Battery recycling technology is well known, but innovation is on the horizon

There are two battery recycling technology pathways that are most commonly used, and further innovative recycling methods that are undergoing research and development.

Once end-of-life batteries have been collected and received at the recycling facilities, they are initially tested, discharged, and disassembled (Exhibit 3). At this point, disassembled batteries go through a process called “shredding.” This typically consists of a thermal treatment of batteries before or after crushing to remove impurities such as the organic fraction (for example, plastic), optimize the separation of electrode active material and current collector foil, and change the phase of valuable metal to a reduced form for optimized efficiency in hydrometallurgical processing. After various screening and sorting steps leveraging physical properties of battery components such as size, shape, magnetism, density, and conductivity, the process yields multiple material fractions, which includes “black mass,” a powder containing valuable material such as nickel, cobalt, lithium, and graphite. Alternatively, mechanical pre-treatment can be performed without the use of heat, usually yielding a more complex black mass composition with more impurities.

Exhibit 3

Once the black mass is generated, one of the two following processing methods is typically used:

Hydrometallurgical processing: The screened black mass is extensively treated with acids where the metals are dissolved. A series of so-called “solvent extraction,” “crystallization,” and “precipitation” steps separates the different metal ions, which can then be used to produce battery-ready materials such as nickel sulfate or lithium carbonate. Thermally treated black mass is the preferred feedstock for this process, mainly due to the absence of organics (such as solvents, binders). Mechanical pretreatment combined with hydrometallurgical processing presents a complex, though viable process, which requires more reagents to achieve high material recovery rates and battery-grade quality products.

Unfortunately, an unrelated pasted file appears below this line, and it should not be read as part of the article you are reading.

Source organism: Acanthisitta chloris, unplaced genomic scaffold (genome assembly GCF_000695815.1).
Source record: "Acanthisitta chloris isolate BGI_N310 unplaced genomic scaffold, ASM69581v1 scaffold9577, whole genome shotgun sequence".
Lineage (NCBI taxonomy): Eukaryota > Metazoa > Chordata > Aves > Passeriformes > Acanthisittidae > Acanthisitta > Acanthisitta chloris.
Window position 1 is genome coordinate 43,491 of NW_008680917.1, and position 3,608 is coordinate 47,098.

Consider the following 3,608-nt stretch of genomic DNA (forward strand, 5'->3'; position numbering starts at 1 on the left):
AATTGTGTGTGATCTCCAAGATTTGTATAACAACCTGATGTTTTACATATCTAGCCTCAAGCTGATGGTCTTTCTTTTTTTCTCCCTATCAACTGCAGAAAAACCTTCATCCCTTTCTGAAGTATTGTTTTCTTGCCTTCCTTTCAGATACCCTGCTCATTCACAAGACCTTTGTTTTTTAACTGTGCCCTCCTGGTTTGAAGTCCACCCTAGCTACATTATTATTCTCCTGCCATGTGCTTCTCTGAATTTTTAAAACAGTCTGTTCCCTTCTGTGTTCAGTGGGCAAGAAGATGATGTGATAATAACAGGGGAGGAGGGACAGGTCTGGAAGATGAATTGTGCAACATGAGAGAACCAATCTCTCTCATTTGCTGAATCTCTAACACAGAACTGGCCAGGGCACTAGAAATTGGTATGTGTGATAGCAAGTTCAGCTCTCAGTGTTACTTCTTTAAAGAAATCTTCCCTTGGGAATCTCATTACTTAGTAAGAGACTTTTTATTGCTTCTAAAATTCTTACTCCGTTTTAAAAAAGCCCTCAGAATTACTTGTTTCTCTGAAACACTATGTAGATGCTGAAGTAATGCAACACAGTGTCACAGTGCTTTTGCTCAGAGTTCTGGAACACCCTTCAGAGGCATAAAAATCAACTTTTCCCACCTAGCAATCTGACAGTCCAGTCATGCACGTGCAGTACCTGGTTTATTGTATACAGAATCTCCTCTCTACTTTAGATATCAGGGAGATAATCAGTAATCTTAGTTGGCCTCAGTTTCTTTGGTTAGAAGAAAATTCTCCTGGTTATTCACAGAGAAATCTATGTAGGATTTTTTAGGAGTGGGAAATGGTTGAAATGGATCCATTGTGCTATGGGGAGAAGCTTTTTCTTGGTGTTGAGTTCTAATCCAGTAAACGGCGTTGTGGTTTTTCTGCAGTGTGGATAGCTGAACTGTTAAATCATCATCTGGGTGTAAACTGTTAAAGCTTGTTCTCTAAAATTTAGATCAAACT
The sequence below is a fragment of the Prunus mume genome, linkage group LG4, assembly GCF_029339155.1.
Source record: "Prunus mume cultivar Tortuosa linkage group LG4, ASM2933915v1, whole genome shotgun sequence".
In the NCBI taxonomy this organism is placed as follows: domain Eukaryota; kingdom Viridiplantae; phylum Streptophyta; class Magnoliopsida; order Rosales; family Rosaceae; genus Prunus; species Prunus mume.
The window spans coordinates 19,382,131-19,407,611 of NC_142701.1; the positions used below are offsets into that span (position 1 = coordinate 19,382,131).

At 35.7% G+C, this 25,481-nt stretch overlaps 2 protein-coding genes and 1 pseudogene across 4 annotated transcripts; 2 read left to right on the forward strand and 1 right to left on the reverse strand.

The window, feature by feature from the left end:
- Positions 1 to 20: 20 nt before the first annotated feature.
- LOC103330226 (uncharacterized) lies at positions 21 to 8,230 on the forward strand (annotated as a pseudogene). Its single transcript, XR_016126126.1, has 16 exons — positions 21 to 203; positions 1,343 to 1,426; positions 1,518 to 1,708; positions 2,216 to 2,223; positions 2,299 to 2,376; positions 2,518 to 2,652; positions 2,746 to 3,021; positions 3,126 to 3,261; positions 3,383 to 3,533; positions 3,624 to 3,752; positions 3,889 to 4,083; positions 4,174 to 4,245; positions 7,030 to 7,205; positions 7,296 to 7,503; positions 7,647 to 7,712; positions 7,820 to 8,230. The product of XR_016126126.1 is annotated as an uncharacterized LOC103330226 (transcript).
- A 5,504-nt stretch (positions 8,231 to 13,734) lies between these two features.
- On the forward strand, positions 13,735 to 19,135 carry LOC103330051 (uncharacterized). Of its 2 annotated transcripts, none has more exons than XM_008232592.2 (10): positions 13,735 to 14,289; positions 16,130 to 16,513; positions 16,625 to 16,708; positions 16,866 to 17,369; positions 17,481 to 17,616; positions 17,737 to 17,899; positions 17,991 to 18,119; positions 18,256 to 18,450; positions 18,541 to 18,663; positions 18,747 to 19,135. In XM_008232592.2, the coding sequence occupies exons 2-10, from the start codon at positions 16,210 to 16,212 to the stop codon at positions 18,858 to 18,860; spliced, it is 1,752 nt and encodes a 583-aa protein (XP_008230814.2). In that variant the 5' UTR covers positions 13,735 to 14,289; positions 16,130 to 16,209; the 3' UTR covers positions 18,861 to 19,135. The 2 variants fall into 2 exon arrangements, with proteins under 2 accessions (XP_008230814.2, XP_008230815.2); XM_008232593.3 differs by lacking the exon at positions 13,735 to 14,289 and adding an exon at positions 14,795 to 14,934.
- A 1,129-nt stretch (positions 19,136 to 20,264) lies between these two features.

Pyrometallurgical processing: Pyrometallurgical recycling can use black mass as a feedstock but, unlike hydrometallurgical processing, doesn’t necessarily require it. Usually, batteries are directly smelted in a furnace to recover cobalt, nickel, and copper, in the form of an alloy, while other components mostly end up as slag (such as lithium, aluminum, and silicon). Subsequently, the produced alloy is further processed in a comparatively simpler hydrometallurgical refining method to extract the raw materials and produce battery metal salts ready for battery-precursor production. Pyrometallurgical processing typically can be operated as a robust process with very high nickel, cobalt, and copper recovery rates, yet it yields lower total material recoveries compared to mechanical pretreatment in combination with hydrometallurgical processing, as many materials are burned or lost in the slag. Further, the process requires sophisticated gas cleaning systems.

More innovative recycling processes: Various recycling methods, such as direct recycling or hydro-to-cathode-active-material recycling, are currently in the research, development, and commercialization stages. These new recycling pathways aim to increase material recovery rates, decrease energy and reagent consumption, and decrease emissions and wastewater. For example, research projects in Europe and the United States both propose froth flotation, a metal concentration method typically used in the mining industry, as an effective method to recover graphite that is currently burned or sent to landfill during or after the recycling process. Recovering graphite, a component that represents around 15 to 25 percent of a battery’s weight, may become a requirement under the recently proposed EU regulation that mandates a 65 percent and 70 percent material recovery by 2025 and 2030, respectively.

Profitability is in sight

Across the battery recycling value chain, from collection to metal recovery, revenues are expected to grow to more than $95 billion a year by 2040 globally, predominantly driven by the price of the recovered metals, expected battery cell chemistry adoption, regionalization of supply chains, etcetera. The monetary value generated per ton of battery material could approach approximately $600 by as early as 2025 (Exhibit 4). Going forward, we expect the value creation potential to grow to similar levels to the primary metals industry, which is around 30 percent depending on price developments